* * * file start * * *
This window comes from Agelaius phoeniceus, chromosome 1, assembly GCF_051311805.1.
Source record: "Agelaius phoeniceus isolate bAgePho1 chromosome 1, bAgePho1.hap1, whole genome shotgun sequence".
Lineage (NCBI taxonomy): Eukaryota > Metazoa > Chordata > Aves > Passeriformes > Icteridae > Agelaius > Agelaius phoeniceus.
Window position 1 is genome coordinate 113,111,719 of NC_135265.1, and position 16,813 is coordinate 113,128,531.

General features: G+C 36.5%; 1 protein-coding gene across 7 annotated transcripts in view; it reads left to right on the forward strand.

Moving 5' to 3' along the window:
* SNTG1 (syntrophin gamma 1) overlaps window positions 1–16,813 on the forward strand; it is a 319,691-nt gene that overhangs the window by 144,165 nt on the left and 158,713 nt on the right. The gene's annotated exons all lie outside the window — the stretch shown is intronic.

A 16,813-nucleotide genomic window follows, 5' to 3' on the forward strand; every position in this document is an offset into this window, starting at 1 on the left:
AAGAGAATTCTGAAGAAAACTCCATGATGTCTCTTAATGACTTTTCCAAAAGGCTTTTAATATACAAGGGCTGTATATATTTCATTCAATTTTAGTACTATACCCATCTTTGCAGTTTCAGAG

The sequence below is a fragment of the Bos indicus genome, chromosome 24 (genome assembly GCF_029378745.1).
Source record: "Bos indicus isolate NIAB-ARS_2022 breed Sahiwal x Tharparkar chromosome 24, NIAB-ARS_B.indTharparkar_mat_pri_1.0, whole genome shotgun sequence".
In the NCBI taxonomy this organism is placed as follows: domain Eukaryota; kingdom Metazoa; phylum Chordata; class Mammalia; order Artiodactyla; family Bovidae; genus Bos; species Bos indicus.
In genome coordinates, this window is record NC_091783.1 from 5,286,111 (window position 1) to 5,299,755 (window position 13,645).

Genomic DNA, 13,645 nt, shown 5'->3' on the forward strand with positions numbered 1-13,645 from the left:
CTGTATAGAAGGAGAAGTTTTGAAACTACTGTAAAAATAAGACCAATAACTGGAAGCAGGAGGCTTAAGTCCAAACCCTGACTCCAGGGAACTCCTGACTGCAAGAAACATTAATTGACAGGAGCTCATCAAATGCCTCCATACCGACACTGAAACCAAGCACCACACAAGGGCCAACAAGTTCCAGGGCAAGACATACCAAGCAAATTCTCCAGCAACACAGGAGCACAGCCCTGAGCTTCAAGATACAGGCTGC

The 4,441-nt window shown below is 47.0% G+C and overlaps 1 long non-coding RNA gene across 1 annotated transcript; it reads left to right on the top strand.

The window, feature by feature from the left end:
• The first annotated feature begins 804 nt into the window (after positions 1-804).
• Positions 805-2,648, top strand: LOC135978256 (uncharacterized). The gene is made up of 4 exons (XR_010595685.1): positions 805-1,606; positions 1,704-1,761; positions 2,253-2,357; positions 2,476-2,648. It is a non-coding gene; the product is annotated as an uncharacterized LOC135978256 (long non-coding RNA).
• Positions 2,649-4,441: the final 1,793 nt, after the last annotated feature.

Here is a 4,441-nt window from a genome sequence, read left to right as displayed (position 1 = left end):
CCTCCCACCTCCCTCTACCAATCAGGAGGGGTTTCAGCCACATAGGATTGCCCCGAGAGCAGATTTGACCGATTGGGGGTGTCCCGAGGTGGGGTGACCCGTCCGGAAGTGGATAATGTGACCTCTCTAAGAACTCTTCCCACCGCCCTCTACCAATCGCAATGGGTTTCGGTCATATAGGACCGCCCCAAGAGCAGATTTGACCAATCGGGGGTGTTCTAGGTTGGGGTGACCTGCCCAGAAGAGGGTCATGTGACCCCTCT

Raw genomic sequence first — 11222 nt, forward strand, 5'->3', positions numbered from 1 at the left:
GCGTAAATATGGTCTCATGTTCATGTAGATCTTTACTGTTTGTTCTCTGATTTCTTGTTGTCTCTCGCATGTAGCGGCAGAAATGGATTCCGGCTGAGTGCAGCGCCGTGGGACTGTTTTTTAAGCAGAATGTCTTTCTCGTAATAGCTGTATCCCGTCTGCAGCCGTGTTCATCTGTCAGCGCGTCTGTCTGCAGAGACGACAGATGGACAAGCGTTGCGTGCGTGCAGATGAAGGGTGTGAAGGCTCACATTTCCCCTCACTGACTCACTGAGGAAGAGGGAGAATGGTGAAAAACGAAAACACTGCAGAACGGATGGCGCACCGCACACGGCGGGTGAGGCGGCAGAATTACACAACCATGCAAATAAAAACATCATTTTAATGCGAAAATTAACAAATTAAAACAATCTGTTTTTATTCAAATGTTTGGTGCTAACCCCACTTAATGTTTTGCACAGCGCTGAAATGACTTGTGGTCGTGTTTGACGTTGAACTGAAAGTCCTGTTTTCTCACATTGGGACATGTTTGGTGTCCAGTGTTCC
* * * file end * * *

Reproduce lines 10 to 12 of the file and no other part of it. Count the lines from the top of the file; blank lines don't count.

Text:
The sequence below is a fragment of the Bos indicus genome, chromosome 24 (genome assembly GCF_029378745.1).
Source record: "Bos indicus isolate NIAB-ARS_2022 breed Sahiwal x Tharparkar chromosome 24, NIAB-ARS_B.indTharparkar_mat_pri_1.0, whole genome shotgun sequence".
In the NCBI taxonomy this organism is placed as follows: domain Eukaryota; kingdom Metazoa; phylum Chordata; class Mammalia; order Artiodactyla; family Bovidae; genus Bos; species Bos indicus.